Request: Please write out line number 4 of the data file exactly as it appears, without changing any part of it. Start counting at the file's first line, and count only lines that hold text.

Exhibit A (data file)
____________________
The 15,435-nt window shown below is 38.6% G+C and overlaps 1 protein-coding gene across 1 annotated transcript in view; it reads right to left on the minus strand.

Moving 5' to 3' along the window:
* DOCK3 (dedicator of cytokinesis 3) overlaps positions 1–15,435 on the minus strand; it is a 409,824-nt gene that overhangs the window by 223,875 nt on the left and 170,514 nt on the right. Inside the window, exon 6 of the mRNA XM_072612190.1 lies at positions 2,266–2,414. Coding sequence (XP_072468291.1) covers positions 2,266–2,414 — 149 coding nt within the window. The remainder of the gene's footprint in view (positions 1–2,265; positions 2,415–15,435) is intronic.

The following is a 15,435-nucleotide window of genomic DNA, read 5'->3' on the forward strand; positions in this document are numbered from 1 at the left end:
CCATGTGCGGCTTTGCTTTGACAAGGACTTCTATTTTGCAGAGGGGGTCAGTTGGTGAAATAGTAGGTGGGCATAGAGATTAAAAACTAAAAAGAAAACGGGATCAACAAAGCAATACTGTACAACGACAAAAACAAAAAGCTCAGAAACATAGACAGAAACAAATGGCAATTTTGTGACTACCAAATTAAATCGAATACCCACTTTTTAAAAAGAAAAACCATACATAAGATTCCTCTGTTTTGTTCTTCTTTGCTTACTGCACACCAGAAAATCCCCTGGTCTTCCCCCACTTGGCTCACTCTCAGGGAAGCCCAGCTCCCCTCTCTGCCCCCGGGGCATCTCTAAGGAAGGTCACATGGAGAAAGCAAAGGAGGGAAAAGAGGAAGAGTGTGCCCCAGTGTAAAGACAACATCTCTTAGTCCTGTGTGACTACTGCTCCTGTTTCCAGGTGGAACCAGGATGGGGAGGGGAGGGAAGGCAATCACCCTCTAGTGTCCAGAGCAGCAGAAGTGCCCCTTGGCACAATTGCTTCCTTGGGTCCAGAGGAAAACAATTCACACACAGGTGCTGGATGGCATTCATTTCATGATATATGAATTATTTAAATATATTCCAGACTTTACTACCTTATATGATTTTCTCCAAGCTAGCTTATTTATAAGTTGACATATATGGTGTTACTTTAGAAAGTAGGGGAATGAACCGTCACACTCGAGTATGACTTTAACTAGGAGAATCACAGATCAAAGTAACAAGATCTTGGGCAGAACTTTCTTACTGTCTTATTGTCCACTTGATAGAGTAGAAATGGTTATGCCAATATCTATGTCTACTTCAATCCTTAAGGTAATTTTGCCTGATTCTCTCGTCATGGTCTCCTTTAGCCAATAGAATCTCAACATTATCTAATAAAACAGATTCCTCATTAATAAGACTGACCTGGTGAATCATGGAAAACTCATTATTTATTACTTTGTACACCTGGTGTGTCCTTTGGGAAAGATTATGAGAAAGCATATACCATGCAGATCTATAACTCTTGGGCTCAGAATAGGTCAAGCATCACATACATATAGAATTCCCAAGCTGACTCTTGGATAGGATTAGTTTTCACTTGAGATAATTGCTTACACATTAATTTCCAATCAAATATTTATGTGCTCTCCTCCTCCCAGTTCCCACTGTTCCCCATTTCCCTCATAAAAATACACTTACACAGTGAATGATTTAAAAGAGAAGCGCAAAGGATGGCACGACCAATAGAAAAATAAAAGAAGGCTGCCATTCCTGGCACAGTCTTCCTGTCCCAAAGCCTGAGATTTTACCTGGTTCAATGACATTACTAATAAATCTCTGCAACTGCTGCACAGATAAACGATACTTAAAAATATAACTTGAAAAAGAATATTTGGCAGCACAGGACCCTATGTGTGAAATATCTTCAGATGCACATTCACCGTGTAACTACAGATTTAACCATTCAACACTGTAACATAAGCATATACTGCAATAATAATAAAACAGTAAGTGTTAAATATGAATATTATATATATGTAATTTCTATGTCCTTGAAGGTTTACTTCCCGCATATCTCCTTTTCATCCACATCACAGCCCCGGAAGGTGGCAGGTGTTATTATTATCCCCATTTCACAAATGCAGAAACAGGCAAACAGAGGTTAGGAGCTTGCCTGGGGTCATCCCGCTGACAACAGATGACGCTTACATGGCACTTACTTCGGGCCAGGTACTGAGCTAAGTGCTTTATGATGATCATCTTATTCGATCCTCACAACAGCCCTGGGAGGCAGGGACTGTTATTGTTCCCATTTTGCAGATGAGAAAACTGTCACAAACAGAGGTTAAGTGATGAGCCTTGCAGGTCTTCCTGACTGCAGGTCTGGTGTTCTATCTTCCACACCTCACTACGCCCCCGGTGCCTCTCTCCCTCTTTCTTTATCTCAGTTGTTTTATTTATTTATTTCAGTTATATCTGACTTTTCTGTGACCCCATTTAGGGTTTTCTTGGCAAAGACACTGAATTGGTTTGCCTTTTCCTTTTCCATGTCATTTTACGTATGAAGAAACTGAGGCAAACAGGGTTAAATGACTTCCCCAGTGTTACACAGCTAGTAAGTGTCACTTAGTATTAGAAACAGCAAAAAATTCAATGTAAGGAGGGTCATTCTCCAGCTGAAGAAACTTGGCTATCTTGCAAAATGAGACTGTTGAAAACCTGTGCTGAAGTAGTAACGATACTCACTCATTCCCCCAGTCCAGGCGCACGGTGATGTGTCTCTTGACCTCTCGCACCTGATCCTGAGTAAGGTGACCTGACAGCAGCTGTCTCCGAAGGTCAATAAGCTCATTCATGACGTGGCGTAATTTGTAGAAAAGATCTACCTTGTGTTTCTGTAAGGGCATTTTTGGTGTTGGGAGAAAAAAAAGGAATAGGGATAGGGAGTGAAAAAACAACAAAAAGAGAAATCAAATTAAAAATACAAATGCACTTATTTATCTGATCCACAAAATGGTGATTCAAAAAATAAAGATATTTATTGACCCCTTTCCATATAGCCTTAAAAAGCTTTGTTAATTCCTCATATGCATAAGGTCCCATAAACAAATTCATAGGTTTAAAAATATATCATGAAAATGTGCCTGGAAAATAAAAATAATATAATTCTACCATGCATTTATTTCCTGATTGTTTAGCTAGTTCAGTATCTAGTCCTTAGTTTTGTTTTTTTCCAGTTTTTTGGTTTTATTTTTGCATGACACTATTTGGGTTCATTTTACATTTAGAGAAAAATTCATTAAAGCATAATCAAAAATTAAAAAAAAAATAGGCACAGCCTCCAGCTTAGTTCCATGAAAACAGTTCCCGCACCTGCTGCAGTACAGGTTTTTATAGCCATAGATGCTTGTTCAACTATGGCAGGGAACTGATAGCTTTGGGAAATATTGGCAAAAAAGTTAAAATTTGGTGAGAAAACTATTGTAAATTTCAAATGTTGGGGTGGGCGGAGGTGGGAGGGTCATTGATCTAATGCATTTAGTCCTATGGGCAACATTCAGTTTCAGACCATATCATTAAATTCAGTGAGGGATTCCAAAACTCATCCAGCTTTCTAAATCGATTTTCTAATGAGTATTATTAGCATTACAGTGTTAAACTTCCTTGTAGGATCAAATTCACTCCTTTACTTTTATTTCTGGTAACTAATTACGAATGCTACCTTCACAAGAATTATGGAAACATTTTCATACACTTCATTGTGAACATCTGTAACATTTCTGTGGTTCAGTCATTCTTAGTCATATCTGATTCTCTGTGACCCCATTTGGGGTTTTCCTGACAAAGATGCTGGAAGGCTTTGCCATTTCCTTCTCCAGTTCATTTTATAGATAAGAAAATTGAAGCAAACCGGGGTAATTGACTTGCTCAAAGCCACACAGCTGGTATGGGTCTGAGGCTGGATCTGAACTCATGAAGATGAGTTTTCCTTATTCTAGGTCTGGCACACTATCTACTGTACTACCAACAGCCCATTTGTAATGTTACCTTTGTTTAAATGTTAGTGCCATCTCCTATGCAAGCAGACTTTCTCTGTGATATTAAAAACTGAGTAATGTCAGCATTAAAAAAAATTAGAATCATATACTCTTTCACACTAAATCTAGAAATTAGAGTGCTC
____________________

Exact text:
The following is a 15,435-nucleotide window of genomic DNA, read 5'->3' on the forward strand; positions in this document are numbered from 1 at the left end: